Viewport width =
May 18, 2014 | by  | in News |
Share on FacebookShare on Google+Pin on PinterestTweet about this on Twitter

Hubba Hubba

The multimillion-dollar upgrade to the Hub and Library has won a New Zealand Architecture Award.

Architectus and Athfield Architects won the award in the Education category for the upgrade. The jury described it as an “exemplary project, tightly resolved on many levels, from campus planning to construction detailing” which “transforms wasted space into a real place”.

The project, which began in November 2010 and finished at the end of 2013, was undertaken in partnership with Architectus, and Athfield Architects of Wellington.

It was a large-scale task, including refurbishment of all seven floors of the Rankine Brown Library building and three levels in the central building, including retail and study spaces.

The Hub has the largest sliding doors in the Southern Hemisphere, which can be opened in response to the weather and temperature, creating an indoor–outdoor flow in summer. It was the University’s biggest-ever building project.

The Hub refurbishment has created 3400 square metres of extra space for student use, which, according to the judges, has “transformed wasted space into real space”.

The New Zealand Architecture Awards is a programme of the New Zealand Institute of Architects.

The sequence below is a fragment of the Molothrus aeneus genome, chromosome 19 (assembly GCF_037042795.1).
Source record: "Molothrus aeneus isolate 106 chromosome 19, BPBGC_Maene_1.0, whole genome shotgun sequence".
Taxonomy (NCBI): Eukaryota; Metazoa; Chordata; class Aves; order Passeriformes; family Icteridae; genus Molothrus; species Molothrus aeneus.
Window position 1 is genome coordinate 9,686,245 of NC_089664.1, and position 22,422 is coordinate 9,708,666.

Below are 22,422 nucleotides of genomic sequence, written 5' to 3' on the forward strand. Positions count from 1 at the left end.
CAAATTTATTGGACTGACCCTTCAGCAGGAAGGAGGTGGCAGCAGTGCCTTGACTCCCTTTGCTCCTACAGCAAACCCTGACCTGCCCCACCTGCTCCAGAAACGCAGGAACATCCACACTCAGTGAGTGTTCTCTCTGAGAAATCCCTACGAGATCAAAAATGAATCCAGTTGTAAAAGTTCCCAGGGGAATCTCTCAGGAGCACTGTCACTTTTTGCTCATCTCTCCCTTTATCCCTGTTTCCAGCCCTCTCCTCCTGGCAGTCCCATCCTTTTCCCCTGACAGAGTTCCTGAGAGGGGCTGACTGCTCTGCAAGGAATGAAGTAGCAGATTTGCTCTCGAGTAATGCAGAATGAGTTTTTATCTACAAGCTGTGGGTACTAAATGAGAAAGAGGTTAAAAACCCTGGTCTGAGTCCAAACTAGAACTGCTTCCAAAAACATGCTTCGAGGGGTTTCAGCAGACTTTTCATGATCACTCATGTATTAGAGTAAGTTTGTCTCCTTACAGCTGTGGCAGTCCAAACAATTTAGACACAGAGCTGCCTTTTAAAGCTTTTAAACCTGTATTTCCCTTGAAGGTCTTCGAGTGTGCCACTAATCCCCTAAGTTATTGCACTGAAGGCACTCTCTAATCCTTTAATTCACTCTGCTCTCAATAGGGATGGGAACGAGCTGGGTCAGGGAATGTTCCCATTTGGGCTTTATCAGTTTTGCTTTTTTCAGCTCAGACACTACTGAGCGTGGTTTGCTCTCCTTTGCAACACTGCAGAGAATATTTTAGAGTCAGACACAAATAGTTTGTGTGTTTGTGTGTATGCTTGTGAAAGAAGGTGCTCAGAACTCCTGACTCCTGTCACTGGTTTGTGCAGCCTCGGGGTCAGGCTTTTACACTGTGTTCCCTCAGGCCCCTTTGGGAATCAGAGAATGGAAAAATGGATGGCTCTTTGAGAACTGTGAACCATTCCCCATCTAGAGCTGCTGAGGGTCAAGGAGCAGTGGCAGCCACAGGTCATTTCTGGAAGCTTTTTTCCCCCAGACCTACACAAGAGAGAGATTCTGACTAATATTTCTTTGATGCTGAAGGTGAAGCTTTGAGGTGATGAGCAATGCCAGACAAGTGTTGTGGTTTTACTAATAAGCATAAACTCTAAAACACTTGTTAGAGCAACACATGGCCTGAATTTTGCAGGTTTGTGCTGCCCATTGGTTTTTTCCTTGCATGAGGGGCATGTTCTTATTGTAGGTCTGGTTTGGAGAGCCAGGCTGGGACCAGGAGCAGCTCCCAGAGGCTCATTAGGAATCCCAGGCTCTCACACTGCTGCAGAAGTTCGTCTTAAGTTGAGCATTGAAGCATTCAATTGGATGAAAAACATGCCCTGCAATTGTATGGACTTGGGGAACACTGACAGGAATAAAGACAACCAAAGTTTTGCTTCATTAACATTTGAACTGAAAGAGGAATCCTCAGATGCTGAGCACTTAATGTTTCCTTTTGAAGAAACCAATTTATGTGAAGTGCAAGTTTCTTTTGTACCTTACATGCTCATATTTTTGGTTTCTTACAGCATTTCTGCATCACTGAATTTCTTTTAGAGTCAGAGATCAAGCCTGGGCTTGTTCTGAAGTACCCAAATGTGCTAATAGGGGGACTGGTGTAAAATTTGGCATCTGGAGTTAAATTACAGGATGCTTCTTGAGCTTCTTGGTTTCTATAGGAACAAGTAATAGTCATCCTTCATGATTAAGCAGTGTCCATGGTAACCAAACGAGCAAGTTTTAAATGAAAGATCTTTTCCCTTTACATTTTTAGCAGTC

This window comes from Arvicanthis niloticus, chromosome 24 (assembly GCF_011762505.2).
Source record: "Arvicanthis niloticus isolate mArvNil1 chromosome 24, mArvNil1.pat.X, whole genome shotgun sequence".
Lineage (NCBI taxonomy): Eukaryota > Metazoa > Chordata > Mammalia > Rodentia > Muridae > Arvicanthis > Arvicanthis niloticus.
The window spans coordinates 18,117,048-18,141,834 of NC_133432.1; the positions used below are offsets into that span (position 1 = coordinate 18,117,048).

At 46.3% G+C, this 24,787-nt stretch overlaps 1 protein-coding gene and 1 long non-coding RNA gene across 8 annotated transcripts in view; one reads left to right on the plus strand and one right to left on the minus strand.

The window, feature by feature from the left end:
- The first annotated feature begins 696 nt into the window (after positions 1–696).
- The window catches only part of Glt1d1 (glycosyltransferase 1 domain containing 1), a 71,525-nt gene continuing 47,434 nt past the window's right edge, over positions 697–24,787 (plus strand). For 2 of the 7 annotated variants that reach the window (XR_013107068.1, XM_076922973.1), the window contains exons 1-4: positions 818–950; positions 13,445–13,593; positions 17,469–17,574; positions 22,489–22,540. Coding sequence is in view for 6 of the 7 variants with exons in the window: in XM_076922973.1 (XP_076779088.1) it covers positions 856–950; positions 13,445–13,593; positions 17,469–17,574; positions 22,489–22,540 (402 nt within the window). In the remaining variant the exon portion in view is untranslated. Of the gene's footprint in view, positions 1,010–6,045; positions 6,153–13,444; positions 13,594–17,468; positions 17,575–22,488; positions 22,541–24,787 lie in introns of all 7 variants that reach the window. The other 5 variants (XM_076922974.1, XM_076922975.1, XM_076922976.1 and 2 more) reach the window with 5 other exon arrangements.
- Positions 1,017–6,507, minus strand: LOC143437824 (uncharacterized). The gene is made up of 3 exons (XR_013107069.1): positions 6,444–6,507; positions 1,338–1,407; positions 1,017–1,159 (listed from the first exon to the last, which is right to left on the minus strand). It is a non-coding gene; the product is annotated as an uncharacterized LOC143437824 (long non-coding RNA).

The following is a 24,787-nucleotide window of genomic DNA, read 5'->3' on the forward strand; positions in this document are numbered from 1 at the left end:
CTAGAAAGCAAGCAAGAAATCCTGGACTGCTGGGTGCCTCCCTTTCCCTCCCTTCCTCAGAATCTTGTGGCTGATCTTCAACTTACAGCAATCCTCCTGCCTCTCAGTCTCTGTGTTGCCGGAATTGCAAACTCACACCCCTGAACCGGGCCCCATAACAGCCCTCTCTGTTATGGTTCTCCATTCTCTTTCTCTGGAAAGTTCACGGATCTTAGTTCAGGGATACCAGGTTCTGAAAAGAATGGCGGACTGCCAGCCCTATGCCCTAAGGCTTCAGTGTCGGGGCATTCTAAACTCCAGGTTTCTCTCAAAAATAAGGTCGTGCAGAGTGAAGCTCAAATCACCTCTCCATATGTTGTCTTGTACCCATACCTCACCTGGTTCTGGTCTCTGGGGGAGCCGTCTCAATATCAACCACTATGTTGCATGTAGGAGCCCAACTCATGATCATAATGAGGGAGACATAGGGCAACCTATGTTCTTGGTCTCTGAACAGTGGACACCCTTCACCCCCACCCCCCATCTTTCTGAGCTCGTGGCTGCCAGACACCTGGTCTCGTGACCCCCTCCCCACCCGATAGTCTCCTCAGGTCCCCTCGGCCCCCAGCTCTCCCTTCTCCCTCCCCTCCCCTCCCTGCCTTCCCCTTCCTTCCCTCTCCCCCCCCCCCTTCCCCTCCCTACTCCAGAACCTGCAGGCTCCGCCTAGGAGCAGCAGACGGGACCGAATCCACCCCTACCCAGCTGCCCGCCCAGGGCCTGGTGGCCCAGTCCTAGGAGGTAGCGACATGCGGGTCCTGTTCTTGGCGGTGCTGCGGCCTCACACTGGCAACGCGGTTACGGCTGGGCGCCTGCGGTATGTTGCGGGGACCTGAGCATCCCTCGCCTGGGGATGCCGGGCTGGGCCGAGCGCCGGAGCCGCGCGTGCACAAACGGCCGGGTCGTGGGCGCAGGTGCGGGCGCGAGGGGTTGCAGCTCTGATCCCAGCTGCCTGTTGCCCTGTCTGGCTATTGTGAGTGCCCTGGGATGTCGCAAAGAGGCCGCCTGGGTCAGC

Share on FacebookShare on Google+Pin on PinterestTweet about this on Twitter

About the Author ()

Comments are closed.

Recent posts

  1. SWAT: Nostalgia
  2. The Vines of Nostalgia
  3. Drawn In
  4. The Ugly Sneaker
  5. My Romanticised Oasis
  6. Issue 18 – Nostalgia
  7. Eye On the Exec
  8. Ihumātao, its Whakapapa, and why it isn’t Mana Whenua v Outsiders
  9. Telling People with EDs to “Just Eat”: Never worked, never will, and now we have more proof.
  10. Salient Writers Get to Nerd Out at Festival for the Future

Editor's Pick

Uncomfortable places: skin.

:   Where are you from?  My list was always ready: England, Ireland, Scotland, Wales, puppy dogs’ tails, a little Spanish, maybe German, and—almost as an afterthought—half Samoan. An unwanted fraction.   But you don’t seem like a Samoan. I thought you were [inser

Do you know how to read? Sign up to our Newsletter!

* indicates required